When you’re in front of a potential client, is your focus on price or on the value you’ll bring to the job?
Price isn’t the top concern of most of your potential clients. A Houzz study in 2016 showed that overall, only 30% of homeowners listed lowest cost as a top criteria for hiring a contractor. If price is so far down on the priority list for homeowners, why do so many contractors focus on it?
I believe it’s because they either lack confidence and believe that low price is all they can offer or they don’t know how to make a sales presentation. They aren’t dressed appropriately, don’t return their phone calls, and are late for appointments. When the customer is trying to narrow down the field of what contractor to use, these things are deal-breakers.
Open up the image and look at the data. Overall, 30% of homeowners listed lowest cost as a hiring criteria. Almost twice as many, 52%, listed communication and organization skills as a top criteria. Your first chance to display your communication and organizational skills is when you return your phone calls and show up on time. The chart also shows that experience and good reviews/recommendations are more than twice as important as price. If you don’t have experience, get some. If you don’t have good reviews and recommendations, ask for them.
If you don’t already have the things that are important to your potential clients, you can acquire them. When you focus on what’s important, instead of on price, you’re able to charge the price you need to pay all the job costs, your overhead expenses, and make a reasonable profit. That’s the price you need to charge to be profitable and stay in business.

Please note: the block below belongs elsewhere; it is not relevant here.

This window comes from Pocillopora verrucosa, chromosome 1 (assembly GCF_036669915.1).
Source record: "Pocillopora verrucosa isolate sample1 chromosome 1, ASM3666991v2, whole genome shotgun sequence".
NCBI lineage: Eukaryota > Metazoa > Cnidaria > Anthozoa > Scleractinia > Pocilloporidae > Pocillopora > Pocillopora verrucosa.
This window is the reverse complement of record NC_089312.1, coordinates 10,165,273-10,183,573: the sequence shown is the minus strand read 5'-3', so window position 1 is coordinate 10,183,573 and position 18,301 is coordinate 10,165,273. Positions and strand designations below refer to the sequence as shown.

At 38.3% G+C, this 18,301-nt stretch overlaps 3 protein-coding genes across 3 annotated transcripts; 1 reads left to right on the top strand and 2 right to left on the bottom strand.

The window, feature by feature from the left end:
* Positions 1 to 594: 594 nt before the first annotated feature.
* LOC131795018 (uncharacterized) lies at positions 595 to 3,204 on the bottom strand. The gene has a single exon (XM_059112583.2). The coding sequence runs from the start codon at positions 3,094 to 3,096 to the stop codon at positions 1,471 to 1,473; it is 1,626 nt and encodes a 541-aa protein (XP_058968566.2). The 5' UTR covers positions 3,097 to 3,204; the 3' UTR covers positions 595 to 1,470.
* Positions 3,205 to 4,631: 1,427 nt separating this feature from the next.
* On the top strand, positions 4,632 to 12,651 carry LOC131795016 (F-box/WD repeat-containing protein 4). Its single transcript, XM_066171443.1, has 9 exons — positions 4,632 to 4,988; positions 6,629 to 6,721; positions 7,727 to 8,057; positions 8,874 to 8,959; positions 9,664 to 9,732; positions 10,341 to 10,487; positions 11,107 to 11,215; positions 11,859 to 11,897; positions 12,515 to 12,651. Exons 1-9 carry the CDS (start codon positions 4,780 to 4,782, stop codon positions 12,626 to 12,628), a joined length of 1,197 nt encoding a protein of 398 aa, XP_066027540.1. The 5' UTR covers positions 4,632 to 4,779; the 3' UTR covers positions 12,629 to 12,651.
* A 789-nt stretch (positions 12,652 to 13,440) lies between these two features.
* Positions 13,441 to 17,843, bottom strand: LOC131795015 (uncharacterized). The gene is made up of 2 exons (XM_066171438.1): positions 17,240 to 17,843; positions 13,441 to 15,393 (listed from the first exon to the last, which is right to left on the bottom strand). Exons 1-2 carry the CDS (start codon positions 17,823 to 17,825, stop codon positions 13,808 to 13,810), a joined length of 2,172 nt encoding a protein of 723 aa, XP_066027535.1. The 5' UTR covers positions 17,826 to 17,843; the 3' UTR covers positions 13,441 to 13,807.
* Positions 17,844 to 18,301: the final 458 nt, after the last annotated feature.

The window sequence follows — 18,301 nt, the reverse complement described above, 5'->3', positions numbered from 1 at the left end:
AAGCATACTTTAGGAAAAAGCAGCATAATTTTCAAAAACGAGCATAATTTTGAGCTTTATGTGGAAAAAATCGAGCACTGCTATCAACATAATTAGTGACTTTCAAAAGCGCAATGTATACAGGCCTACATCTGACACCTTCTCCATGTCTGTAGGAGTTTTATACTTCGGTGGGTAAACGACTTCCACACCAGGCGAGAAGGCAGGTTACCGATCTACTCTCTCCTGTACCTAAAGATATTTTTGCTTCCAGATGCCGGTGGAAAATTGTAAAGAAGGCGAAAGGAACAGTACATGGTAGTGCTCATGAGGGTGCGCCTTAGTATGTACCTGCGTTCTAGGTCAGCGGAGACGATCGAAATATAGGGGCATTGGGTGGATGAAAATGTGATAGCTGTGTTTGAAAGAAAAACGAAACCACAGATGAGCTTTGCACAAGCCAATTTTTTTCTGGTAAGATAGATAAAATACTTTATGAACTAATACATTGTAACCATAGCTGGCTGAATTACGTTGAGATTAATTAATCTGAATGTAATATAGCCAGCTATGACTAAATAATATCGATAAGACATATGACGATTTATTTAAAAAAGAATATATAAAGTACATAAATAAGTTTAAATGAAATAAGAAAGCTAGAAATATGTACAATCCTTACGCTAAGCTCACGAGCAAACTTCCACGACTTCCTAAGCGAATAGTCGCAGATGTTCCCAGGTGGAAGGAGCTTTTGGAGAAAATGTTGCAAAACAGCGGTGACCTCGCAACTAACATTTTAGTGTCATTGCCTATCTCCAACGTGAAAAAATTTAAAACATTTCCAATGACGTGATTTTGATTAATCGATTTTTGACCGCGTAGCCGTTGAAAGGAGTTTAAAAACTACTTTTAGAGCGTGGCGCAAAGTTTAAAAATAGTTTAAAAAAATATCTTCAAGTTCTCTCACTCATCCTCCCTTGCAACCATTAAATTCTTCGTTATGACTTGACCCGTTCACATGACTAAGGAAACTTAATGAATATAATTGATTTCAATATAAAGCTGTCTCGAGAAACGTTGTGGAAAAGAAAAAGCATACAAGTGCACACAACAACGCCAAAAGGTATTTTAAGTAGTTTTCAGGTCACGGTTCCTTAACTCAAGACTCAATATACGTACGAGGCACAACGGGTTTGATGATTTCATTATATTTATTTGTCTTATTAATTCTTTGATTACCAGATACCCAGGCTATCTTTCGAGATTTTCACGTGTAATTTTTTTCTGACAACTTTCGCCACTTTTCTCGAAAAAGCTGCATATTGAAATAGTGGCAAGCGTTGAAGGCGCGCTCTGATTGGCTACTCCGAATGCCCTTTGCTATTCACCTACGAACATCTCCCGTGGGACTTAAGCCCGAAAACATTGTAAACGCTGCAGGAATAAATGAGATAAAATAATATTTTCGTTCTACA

I recently found this note sent to me by a client:
I don’t know why, but I see so many contractors uncomfortable about charging. They feel bad if they charge the right amount. I think they’re scared of the dialogue to justify the charge. I think they need to be more confident, professional, and secure. The other big thing is not being desperate. When I go out, I act as if we don’t need the work, but rather want to do it because we like our job, the creativity and want to help out the client. I think that comes with managing financing and NOT LIVING beyond ones’ business and personal needs. You have to be firm and say to yourself, “this is how much it will cost to do this job and make some money too. I’m not going to do it for less.”
That note was sent in 2009. If you were in business in 2009 and are still in business today, you’re the exception. 2009 was a low year in construction; we saw a lot of construction-related businesses fail. The contractor who sent this note had strengthened his business enough before the downturn to not have to cut his prices, and to be able to look at potential clients with confidence.
That should be your goal today, to strengthen your business enough to survive whatever happens. Build up your sales skills so you can present your experience and abilities, not your low price. Learn how to become the Contractor of Choice (in Profitable Sales, A Contractor’s Guide), the contractor every other contractor should be measured against. Establish and contribute to your Operating Capital Reserve Account (covered in Markup & Profit Revisited) so you have reserves when tough times hit. Practice living within your means.
One more thing on the survey. I already pointed out that 30% of homeowners overall listed lowest cost as a top hiring criteria, but did you notice how it broke down? Price was most important to first-time homeowners, with 54% listing lowest cost as a top criteria. It dropped drastically with repeat buyers (those who’ve owned more than one home) and long-time owners (those who’ve owned their home for more than six years).
That’s an important insight when you’re defining your ideal customer, and when you’re on a sales call. With first-time homeowners, you’ll need to do far more educating, and you’ll also have to keep in mind that they probably have a tighter budget. However, even first-time buyers consider reviews and recommendations more important than cost.